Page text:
# How to find out if any signal has a noise signal and if so in what range?

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Mehmet Rizelioglu on 12 Dec 2021
Commented: Mehmet Rizelioglu on 14 Dec 2021
Hi guys,
I have an accelerometer signal and how do I know if there is no noise signal in this signal. Also, if there is noise, in what frequency range was it?
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Mehmet Rizelioglu on 12 Dec 2021
Frankly, I did not fully understand.

Matt Gaidica on 12 Dec 2021
Edited: Matt Gaidica on 12 Dec 2021
Mehmet, do you have a recording from the accelerometer at rest and is that the condition which you want to test for 'noise' against? I think you might find some help here: https://stackoverflow.com/questions/67992691/how-to-calculate-95-confidence-level-of-fourier-transform-in-python
If it were me, I might record 1,000 seconds from the accelerometer, split that into 1-second recordings, perform an FFT on each, and create my own confidence interval for each frequency bin (this, of course, depends on your sampling rate). Then you could easily apply your own criteria to determine if there is some extra signal and at which frequencies it exceeds some confidence/alpha/p-value of your choosing.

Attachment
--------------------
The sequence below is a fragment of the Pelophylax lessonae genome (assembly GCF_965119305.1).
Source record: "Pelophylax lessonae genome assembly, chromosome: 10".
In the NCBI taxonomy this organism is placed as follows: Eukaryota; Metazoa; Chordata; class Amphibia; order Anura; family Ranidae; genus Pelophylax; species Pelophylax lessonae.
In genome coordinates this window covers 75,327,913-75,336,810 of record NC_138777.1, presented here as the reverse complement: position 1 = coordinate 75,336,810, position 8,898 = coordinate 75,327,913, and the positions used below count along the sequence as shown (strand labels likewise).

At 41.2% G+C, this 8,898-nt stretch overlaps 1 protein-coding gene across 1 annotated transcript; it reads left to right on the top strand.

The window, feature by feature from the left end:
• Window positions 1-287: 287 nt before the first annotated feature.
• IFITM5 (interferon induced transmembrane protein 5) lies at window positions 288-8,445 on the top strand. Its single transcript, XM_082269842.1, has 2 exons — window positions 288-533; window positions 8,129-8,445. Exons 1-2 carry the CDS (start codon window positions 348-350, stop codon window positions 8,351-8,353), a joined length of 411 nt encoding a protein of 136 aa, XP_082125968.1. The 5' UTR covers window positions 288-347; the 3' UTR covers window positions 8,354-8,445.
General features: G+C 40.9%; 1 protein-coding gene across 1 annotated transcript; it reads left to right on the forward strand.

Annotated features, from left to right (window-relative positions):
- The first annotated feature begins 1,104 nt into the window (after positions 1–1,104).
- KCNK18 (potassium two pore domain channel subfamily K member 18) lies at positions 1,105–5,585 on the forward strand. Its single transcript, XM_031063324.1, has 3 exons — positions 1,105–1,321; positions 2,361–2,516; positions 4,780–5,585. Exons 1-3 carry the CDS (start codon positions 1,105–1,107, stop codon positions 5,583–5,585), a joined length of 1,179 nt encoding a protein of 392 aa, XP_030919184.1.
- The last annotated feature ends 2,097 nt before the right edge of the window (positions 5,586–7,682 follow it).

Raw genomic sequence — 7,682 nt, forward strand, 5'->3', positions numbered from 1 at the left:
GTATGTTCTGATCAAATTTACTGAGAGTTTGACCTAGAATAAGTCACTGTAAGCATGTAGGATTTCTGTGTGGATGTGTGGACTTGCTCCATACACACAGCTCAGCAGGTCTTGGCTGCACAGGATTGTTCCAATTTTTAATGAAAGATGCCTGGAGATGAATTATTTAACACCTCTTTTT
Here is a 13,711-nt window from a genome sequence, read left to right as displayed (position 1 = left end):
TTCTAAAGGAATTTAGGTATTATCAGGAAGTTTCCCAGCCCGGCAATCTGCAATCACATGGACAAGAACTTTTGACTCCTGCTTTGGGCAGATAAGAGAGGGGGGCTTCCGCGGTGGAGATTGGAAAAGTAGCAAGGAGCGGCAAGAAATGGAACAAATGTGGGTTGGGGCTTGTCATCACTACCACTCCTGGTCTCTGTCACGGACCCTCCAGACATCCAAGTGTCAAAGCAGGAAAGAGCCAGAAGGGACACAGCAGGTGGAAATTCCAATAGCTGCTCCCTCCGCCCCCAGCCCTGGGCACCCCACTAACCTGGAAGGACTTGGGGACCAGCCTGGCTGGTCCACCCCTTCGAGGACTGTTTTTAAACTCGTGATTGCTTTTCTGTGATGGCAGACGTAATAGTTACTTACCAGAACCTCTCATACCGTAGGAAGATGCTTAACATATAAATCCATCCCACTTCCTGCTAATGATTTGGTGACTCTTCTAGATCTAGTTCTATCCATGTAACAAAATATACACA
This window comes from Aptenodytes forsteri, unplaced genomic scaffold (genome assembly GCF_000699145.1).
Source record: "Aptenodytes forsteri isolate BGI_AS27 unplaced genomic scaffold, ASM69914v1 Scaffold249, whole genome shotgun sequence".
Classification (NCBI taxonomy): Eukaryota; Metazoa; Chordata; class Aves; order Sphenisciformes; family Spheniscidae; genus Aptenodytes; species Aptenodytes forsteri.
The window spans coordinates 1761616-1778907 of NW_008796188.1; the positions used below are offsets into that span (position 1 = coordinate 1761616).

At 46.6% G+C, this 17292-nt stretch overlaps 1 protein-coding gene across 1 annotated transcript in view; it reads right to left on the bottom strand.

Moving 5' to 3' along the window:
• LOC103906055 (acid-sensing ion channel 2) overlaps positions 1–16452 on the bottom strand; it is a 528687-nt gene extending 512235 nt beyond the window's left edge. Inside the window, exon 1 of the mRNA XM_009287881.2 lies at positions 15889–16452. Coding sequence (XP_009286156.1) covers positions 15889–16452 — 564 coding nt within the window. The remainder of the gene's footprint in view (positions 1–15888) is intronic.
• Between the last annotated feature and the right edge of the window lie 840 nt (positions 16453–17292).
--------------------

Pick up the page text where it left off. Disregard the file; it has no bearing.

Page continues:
Mehmet Rizelioglu on 13 Dec 2021
I understand bit because i am new here

Walter Roberson on 12 Dec 2021
I have an accelerometer signal and how do I know if there is no noise signal in this signal.
There is noise in all accelerometer signals, even the very best of them.
You cannot use only an accelerometer for accurate "dead reckoning": you need an Inertial Navigation System (INS) for that, and it takes a fair bit of work to combine information from multiple sensor types in order to get accurate position information. https://en.wikipedia.org/wiki/Inertial_navigation_system#Drift_rate
If you ever see a manufacturer claim that they have "no" noise in their accelerometers, then they are... mistaken.

Image Analyst on 13 Dec 2021
Yes, your accelerometer has noise -- all instruments do.
You can look at the signal spectrum with the device not moving. Presumably this signal is just all noise. Use fft() or pwelch(). However the noise may be different when it's still versus when it's moving. So then do that again with the accelerometer moving in a typical motion that you will use. Compare the two spectra and see what frequency range they are different in. Attach your signals if you need more help.
Mehmet Rizelioglu on 14 Dec 2021
Hi, not moving as 2 seconds, then starts moving. i have sent you my data's FFT and PSD. I would be very grateful if you could take a look at it in your free time.